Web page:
On September 21, an anonymously-produced video was uploaded and shared via Facebook. It branded Tu Puy Imatuy as a “deceptive indie film” full of untruths and with ties to the CPP-NDF-NPA. The video used film clips, obviously without permission from the filmmaker. It was flagged but continues to be uploaded across other fake news sites. Barbarona also noted a recent incident that points to the possibility of him being surveilled.

The release of such black propaganda is an assault on freedom of expression and the freedom of the artist to critique, reflect or respond to social realities. This sends the message that artistic and creative works that contradict the narrative of the Duterte administration can and will be attacked with impunity.

These acts of vilification on social media happen at a time when alarmist spectres are peddled to discredit criticism of the current economic crisis and political repression in the Philippines. These are no different from the Palace’s and the military’s singling out of critics or advocates from other sectors as “terrorists” and targets for harassment or worse. The Presidential Communications Operations Office, through Assistant Secretary Mocha Uson, promotes the spread of dangerous disinformation. For, for instance, it interviewed supposed lumad leaders who want the peace talks scrapped and condemn alleged CPP-NPA killings of “legitimate” leaders—claims that are strongly contested by people’s organizations on the ground.

These cases of red baiting and surveillance are a dangerous throwback to the repression and proliferation of lies, rife during the Marcos dictatorship. Let us not not wait for these to escalate into full-blown harassment of artists and cultural workers or for such black propaganda to become normalized. We call upon our colleagues in the film industry to speak up against the incident and the wider phenomenon of McCarthyist red-baiting of dissent.

Stop the attacks on artists and cultural workers.
Stop the attacks on lumad and indigenous peoples communities.
Stop the attacks on the Filipino people.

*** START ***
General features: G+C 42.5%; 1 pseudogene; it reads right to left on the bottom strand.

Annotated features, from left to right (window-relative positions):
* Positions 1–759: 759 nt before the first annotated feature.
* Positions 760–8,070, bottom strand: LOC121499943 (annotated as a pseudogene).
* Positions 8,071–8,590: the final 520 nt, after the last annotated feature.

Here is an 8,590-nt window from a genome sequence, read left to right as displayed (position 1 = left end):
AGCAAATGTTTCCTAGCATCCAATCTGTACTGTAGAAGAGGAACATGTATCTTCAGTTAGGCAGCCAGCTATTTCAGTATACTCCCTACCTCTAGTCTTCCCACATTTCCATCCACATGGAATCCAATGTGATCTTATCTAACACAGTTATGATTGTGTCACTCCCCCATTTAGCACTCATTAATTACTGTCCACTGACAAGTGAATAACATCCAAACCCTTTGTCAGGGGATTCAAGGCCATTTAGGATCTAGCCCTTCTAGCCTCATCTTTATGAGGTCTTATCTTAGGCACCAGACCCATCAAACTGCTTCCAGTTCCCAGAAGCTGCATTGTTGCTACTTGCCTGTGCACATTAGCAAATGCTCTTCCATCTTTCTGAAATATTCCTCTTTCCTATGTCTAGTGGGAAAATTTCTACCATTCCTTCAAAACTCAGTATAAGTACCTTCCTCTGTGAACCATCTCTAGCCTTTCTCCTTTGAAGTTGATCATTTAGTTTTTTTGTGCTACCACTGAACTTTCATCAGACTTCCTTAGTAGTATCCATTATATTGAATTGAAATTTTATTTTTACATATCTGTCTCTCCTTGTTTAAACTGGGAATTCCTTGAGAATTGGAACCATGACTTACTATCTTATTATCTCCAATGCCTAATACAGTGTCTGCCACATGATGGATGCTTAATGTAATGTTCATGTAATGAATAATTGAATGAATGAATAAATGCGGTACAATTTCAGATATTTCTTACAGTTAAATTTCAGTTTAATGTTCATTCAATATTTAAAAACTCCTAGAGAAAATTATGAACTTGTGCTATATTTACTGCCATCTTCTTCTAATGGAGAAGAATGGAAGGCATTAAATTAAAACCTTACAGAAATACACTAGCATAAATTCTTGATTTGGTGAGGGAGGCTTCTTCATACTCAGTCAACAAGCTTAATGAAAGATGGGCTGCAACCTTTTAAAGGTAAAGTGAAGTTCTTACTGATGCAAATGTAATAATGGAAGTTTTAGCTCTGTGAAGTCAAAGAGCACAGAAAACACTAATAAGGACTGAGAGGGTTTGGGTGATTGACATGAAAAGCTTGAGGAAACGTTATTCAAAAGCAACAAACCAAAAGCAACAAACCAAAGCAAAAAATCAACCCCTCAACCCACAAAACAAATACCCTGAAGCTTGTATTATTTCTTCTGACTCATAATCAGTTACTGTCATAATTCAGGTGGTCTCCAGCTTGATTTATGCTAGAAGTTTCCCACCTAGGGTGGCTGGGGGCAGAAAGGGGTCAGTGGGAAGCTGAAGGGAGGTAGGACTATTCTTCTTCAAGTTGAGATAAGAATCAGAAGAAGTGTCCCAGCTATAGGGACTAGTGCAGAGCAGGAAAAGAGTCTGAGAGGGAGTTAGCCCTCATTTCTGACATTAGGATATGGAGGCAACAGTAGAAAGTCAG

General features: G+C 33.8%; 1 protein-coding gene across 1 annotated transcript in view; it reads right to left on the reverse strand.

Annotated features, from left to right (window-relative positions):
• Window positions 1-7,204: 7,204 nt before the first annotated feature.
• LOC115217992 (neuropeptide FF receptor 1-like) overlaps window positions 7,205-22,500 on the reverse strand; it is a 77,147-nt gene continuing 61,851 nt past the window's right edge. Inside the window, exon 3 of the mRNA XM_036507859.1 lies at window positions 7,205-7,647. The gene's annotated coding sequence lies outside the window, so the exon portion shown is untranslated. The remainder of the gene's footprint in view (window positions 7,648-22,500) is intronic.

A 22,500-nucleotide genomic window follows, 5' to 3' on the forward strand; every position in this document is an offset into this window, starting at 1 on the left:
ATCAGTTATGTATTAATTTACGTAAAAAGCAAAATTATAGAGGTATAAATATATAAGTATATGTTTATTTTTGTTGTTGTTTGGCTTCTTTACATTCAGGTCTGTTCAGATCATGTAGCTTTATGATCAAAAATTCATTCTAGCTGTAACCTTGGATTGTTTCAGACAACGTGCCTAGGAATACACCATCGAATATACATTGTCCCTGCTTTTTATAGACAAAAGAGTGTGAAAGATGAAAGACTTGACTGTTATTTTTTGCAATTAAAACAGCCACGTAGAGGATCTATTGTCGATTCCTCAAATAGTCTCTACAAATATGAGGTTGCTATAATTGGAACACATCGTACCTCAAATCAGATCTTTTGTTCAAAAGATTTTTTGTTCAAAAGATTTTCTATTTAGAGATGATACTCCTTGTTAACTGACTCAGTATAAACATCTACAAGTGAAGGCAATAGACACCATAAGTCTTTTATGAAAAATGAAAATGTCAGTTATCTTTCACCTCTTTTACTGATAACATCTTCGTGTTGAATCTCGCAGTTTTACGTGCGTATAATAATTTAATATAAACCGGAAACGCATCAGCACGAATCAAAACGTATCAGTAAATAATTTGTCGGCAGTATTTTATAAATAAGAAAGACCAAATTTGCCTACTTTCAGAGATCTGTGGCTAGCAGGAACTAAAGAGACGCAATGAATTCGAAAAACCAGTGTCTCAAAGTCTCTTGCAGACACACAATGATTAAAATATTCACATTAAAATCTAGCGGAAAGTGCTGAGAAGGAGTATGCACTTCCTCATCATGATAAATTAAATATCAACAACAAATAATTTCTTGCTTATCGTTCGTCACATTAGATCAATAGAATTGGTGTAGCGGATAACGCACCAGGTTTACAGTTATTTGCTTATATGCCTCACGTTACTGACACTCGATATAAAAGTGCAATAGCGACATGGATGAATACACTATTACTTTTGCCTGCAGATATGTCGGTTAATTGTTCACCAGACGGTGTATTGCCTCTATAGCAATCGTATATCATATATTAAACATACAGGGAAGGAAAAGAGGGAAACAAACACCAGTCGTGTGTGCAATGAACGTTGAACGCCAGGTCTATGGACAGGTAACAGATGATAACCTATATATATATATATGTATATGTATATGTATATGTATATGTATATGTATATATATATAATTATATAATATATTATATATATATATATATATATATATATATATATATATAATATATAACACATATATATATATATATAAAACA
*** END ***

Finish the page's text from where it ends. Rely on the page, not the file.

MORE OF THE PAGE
Nato on trolls: ‘Let us not allow them to win’

Bagong Alyansang Makabayan (Bayan) secretary general Renato Reyes Jr. is pushing back hard against online bashers he believes are “Duterte-Marcos trolls,” adding he has already consulted lawyers for appropriate legal action.

“I decry the orchestrated online slander campaign instigated by Duterte-Marcos trolls against me and the broad United People’s SONA,” Reyes told Kodao.

Reyes cited lies and a death threat posted online by bashers who also accused him of profiting from protest actions he helped organize.

He said the trolls altered photos of the huge SONA rally against President Rodrigo Duterte’s planned Charter change to make it appear as a pro-Duterte rally.

“Then, several accounts posted false and slanderous accounts about me concerning alleged purchases that I never made,” he said.

The post’s originator, a certain Gabriel Ilano, claimed he was asked by Reyes to “mark up” the declared price of a projector machine.

Ilano’s Facebook account since been deactivated after Reyes reposted Ilano’s accusation on his own account.

“However, [Ilano’s] false claims continue to make the rounds of Duterte sites. As a result I have received an online death threat from one Carl Espiritu,” Reyes said.

“Nagmamalinis kang animal ka! Kawatan ka pa rin palang hinayupak ka! Dapat bala ibaon sa ulo mo!” Espiritu wrote. (You want people to believe you are upright when you are corrupt yourself. You deserve a bullet to the head!)

Espiritu’s wife has called Reyes to apologize and explain that her husband is suffering from depression.

“I have already informed my lawyers and they are studying the appropriate legal action against Ilano, Espiritu and others who are spreading false claims,” Reyes said.